Swiss to vote on passport rules for 3rd gen foreigners
The Local · 12 Oct 2016, 11:10
Published: 12 Oct 2016 11:10 GMT+02:00
- Bern argues over passports for 3rd generation foreigners (16 Sep 16)
- Report: Swiss citizenship rules leave some stateless (08 Sep 16)
- Socialist Party to help expats become Swiss (02 Aug 16)
- Anti-immigrant climate sparks citizenship rush (23 Feb 16)
The subject will be one of three issues to be voted on in a February referendum, news agencies reported on Wednesday.
The issue of citizenship for the grandchildren of immigrants has been the subject of intense discussions in parliament of late.
Unlike in many other countries, people born in Switzerland are not automatically granted citizenship if their parents are not Swiss, but can apply to be naturalized under certain conditions. If neither their parents nor grandparents were Swiss, they could be the third generation of a family living in the country without citizenship.
At the moment the cantons set down their own rules regarding the naturalization process for third generation foreigners, but the federal government is trying to make the it easier by revising the law at federal level.
Under the proposed revision to federal law, a third generation foreigner could be granted simplified naturalization – as opposed to the longer process of ordinary naturalization – if they were born in Switzerland, have a C permit (permanent residency) and have completed at least five years of compulsory schooling in the country.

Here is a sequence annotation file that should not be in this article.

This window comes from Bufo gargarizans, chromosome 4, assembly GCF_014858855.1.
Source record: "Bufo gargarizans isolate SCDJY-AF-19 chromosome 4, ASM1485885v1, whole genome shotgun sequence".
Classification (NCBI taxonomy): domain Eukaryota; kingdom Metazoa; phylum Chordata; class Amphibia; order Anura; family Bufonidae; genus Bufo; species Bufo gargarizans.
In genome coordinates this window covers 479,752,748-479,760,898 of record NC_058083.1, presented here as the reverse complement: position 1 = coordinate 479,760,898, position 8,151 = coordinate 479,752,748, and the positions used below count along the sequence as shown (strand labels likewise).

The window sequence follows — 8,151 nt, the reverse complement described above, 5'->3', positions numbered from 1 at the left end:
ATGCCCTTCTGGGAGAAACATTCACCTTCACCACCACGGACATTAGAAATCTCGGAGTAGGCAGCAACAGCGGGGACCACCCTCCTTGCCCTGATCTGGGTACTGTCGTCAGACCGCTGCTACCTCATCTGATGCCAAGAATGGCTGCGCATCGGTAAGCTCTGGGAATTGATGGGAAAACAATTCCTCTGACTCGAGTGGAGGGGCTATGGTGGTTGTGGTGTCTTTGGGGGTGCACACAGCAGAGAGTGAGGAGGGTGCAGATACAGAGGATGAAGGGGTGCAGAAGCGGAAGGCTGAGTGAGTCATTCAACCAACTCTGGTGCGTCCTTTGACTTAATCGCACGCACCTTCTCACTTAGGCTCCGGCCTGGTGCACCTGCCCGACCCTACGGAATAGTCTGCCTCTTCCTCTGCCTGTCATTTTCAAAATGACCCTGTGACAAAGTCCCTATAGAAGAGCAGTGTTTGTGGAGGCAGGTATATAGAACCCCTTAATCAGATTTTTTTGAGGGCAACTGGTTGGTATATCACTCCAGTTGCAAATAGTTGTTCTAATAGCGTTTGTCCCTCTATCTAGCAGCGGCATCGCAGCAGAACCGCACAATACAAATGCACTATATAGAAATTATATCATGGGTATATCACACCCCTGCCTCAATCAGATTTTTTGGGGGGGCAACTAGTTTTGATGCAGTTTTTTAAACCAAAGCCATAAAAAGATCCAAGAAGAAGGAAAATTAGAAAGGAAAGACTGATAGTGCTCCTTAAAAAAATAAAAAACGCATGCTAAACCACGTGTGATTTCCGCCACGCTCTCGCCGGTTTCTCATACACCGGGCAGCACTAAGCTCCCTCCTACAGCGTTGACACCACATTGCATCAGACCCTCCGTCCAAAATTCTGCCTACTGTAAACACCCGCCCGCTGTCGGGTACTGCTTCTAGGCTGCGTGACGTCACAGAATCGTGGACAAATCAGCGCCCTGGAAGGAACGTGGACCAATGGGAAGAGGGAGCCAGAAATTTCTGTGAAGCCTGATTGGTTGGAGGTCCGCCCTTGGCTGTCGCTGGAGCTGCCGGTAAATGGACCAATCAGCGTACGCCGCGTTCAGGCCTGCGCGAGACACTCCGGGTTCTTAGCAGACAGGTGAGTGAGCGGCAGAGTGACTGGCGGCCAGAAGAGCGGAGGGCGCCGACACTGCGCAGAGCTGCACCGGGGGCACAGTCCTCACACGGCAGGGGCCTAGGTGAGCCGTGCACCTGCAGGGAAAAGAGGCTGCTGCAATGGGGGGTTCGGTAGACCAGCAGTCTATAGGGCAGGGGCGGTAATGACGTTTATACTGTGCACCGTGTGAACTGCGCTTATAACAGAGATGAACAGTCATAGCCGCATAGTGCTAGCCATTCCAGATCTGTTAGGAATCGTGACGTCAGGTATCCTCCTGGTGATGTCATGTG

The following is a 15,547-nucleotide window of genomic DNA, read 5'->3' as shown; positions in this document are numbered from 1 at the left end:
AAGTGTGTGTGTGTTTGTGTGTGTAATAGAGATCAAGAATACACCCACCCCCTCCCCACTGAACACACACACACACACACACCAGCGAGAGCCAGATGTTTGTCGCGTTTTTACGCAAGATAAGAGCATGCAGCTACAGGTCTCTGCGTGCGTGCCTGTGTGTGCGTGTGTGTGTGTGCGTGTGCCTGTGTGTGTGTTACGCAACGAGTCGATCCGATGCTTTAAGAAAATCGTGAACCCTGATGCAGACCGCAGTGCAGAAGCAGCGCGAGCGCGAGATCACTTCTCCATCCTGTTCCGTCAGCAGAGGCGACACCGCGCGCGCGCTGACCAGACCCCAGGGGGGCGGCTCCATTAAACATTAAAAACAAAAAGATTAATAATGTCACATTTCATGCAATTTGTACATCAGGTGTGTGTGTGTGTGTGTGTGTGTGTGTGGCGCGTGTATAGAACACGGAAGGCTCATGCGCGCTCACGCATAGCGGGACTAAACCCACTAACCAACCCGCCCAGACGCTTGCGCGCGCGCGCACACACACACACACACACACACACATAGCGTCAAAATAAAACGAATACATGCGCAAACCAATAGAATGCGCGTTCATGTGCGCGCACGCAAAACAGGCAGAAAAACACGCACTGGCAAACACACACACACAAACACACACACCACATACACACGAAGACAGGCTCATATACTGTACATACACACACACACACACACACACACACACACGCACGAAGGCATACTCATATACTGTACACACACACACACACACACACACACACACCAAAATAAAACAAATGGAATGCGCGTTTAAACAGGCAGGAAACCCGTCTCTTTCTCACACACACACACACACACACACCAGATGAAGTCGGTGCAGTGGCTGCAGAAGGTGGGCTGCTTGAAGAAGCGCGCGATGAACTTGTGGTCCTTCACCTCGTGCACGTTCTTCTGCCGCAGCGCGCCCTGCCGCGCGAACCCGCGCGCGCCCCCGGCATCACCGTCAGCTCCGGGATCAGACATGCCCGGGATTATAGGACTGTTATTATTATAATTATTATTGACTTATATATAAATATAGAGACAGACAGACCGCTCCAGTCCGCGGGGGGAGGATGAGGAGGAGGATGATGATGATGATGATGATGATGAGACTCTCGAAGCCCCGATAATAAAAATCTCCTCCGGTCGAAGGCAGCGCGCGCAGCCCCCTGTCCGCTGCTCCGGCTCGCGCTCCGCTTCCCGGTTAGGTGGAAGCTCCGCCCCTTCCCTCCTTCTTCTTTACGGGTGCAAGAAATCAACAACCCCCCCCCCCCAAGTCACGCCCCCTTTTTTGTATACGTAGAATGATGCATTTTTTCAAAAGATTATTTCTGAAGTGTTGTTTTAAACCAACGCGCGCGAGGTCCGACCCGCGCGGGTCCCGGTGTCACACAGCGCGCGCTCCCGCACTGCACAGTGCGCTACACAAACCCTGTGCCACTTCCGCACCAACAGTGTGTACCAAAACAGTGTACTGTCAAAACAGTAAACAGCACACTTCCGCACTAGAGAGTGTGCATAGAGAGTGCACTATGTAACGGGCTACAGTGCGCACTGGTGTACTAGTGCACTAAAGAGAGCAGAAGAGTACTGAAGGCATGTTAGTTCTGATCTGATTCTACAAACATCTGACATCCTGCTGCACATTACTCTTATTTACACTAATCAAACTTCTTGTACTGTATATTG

At least one of their parents must also have a C permit, have gone through the Swiss school system, and lived in Switzerland for at least a decade.
The conditions, finally agreed upon in parliament in September, also stipulate that the applicant must prove that at least one of their grandparents was either born in Switzerland or had permanent residency.
The simplified process will only be open to those aged up to 25 years old, in an attempt to stop people from shirking their military service obligations by only applying for citizenship after that age. If the new law is approved at referendum, people aged 26-35 will have five years from the time the law comes into force to place their application.
Since the new law requires a change to the constitution it must be approved by the public before it can come into force.
The Swiss people will vote on the issue on February 12th, along with two other initiatives – a tax reform for businesses, and a project aimed at providing funding for roads.